Brain Cell Density Remains Constant Even as Brain Shrinks With Age
Posted on June 15, 2015
A new study on the human brain has found that brain cell density remains constant even as the brain shrinks with age. The study was conducted by researchers at the University of Illinois at Chicago using magnetic resonance images (MRI) of the brains of cognitively normal young and old adults. A 9.4-Tesla MRI machine was used which has a magnetic field three times stronger than current MRI machines found in doctor's offices.
The UIC researchers say their study is the first to show that cell density is preserved throughout the brain during normal aging. The scientists also say the study suggests the maintenance of brain cell density may protect against cognitive impairment.
Dr. Keith Thulborn, director of MRI research in the UIC College of Medicine and lead author of the report, says in a statement, "The information provided by these 9.4-Tesla scans may be very useful in helping us to detect tiny losses of brain cells and the reduction in cell density that characterizes the early stages of neurodegenerative diseases that can take decades to develop before symptoms appear, like Alzheimer's disease. If we can identify when Alzheimer's pathology starts, the efficacy of new drugs or other interventions to slow or prevent Alzheimer's disease can be tested and monitored when the disease starts, instead of after it's developed for 20 or 30 years and becomes clinically apparent."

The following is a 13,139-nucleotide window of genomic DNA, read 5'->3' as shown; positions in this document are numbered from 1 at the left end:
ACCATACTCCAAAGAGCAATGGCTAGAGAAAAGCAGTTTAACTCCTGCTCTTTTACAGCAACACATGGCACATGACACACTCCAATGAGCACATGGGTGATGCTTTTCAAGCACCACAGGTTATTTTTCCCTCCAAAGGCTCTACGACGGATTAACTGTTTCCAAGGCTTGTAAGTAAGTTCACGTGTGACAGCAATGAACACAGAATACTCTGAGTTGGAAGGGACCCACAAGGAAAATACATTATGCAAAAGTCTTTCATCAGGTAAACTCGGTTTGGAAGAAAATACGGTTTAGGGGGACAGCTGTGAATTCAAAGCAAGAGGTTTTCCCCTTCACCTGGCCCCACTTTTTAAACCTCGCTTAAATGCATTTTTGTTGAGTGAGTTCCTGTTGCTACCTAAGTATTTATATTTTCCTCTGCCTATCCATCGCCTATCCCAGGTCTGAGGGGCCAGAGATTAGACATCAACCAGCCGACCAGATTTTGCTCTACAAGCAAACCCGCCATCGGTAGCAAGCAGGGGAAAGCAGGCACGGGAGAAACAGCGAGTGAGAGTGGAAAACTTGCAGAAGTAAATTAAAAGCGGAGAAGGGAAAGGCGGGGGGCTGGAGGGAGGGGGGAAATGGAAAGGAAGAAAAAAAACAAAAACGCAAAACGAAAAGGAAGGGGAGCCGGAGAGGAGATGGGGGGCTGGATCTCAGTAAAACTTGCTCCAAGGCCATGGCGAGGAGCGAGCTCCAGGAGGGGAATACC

The brains of 49 cognitively normal adults ranging in age from 21 to 80 were observed using the 9.4 Tesla MRI for the study. The advanced MRI measures sodium ions. Sodiums ions are present throughout the human body and are pumped in and out of neurons to generate the electric potentials needed to spark nerve impulses. Concentrations of sodium in the brain reflect neuron density. Areas of lower sodium concentrations reflect high neuron density whereas higher concentrations may indicate the loss of cells.
A research paper on the study was published in the journal, NMR in Biomedicine.
Photo: Dr. Keith Thulborn
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